Saturday, 24 October 2009


It's time to talk about balance fundamentals. One of the reasons why Taijiquan is practiced slowly is so that you have time to feel your balance. To describe balance, Tai Chi teachers use the scale of yin and yang, with the emphasis on yang (substantial).

So with reference to your feet, if you are standing, and your right foot is 0% yang, then no weight is on it. If your left foot is 100% yang, then all your weight is on it. Got it?


When doing the form, beginners and even some intermediate students often have problems stepping. Their feet don't come down gently on the floor. They tend to move too quickly onto their new foot. They often wobble while they are picking up the trailing foot. The reason why this happens is because they are not correctly balanced.

When people walk normally, they are almost permanently off balance. Walking is about falling over, but stopping yourself by stepping forward. Tai Chi aims to improve the balance by reducing the need to overbalance when stepping.

Although correct posture plays a part in balance, the fundamental reason why people don't step comfortably is that they are not distributing the weight between the feet in a correct manner.

The solution is simple. We are going to walk two steps. If you are stepping out with your left foot, make sure that your right foot is 100% yang before you move. You can then place your left foot exactly where it is meant to go. Place the heel down first, then the toe. Once your left foot is appropriately placed, you can slowly shift your weight onto it until the left foot is 100% yang. Here is the important bit. DO NOT RAISE THE RIGHT FOOT UNTIL THE LEFT FOOT IS 100% YANG. If you do, you will most certainly overbalance.

How do you know that the left foot is 100% yang? Because you will not be able to feel any weight on the right foot (0% yang). Now the right foot is raised, pause a little bit to check that your balance is good, then step out with the right foot. Now transfer the weight to the right foot. Remember, don't raise the left foot until you feel that there is no weight left on it.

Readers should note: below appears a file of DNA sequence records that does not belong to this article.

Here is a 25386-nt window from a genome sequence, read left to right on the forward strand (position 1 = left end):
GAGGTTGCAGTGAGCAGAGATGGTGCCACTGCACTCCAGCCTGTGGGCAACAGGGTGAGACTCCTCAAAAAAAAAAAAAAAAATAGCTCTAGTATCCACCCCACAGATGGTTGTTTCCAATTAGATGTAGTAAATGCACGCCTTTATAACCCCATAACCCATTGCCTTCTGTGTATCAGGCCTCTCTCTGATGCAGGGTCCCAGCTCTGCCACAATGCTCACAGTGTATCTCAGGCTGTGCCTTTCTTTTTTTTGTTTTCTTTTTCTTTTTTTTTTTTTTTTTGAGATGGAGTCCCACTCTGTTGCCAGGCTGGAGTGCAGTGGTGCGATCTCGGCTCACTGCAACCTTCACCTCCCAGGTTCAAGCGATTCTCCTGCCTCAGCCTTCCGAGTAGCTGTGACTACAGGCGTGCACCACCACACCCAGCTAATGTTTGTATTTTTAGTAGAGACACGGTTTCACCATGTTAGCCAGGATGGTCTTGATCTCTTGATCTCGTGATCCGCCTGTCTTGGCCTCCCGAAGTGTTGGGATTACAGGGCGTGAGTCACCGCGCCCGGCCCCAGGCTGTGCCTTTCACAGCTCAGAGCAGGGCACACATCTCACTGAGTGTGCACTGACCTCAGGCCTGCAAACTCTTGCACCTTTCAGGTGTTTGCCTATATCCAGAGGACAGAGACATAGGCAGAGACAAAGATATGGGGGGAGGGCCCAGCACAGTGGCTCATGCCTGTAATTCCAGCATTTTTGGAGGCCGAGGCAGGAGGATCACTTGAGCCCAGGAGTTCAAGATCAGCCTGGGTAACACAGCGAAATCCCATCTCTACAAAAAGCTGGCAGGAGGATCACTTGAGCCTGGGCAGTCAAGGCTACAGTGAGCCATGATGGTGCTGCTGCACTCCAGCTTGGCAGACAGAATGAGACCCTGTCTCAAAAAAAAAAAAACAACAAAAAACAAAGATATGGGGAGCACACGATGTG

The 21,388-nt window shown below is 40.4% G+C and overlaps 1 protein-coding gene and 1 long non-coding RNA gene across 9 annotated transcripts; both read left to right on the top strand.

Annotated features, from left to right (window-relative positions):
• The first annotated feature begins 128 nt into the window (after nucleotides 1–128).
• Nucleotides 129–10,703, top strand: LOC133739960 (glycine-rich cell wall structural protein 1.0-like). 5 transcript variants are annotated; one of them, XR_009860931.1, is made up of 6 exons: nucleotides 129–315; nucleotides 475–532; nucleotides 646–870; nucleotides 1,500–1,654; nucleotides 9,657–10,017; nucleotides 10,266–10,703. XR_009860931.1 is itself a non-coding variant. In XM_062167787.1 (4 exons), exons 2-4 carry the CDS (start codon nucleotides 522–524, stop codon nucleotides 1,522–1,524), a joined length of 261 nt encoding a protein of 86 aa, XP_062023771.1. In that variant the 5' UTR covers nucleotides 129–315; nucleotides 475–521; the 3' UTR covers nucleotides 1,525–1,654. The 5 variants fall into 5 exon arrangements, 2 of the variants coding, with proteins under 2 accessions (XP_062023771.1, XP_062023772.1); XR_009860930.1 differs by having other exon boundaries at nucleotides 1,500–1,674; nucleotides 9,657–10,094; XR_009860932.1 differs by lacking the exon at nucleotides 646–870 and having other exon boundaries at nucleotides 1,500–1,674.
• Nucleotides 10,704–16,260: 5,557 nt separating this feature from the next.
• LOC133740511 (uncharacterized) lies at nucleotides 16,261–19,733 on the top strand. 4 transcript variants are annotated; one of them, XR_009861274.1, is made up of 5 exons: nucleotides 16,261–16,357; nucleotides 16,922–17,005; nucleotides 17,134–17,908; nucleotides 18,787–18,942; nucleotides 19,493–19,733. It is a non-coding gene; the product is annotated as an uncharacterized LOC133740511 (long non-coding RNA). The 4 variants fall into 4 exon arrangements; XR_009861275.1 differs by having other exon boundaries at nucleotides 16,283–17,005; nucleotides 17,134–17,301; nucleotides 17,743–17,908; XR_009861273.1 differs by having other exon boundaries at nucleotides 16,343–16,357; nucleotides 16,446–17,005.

Repeat a few times until you get the hang of it......

Now do it again without looking at your feet.

If your posture is poor, your balance may also be affected. As well as Tai Chi, you could also try Alexander Technique exercises to supplement your training.


Backmagician said...

This is a very good, clear and accurate article. It's not often I can say "accurate" even about articles that are good overall.

The only thing I need to say is that the Alexander Technique is not about exercises. It's about regaining a reliable sense of movement and position, including balance. It's much more than can be explained in one article.

Richard Northwood said...

Thanks. Alexander technique is definately bigger than one article. That's why I only mention in passing. Thanks for the info. :-)

colman fink said...

Rich, nice article.

Besides what you've wriiten, one other thing that I do hammer a lot in my classes on balance is that their feet be hip-width apart when they step forward. A lot of them actually land forward with their heels in alignment (forward to back) and then find their stability from side to side not so great. In that case, a quick adjustment to stability is just to twist both your feet to the inside about 45 degrees so that they're parallel. However that move changes the position of the hip which then could affect what the following move would be.

Keep well,

Rick said...

Hey Rich

Nice... I also like to remind newer people that the yang leg should feel the burn when correctly balanced... for many a 50 cent sized area in the center of the quad. Also to move with balance is to open and close the respective kua in a fluid and functional way. Then again there are so many little details. Again nice article.

Rick @wujifa from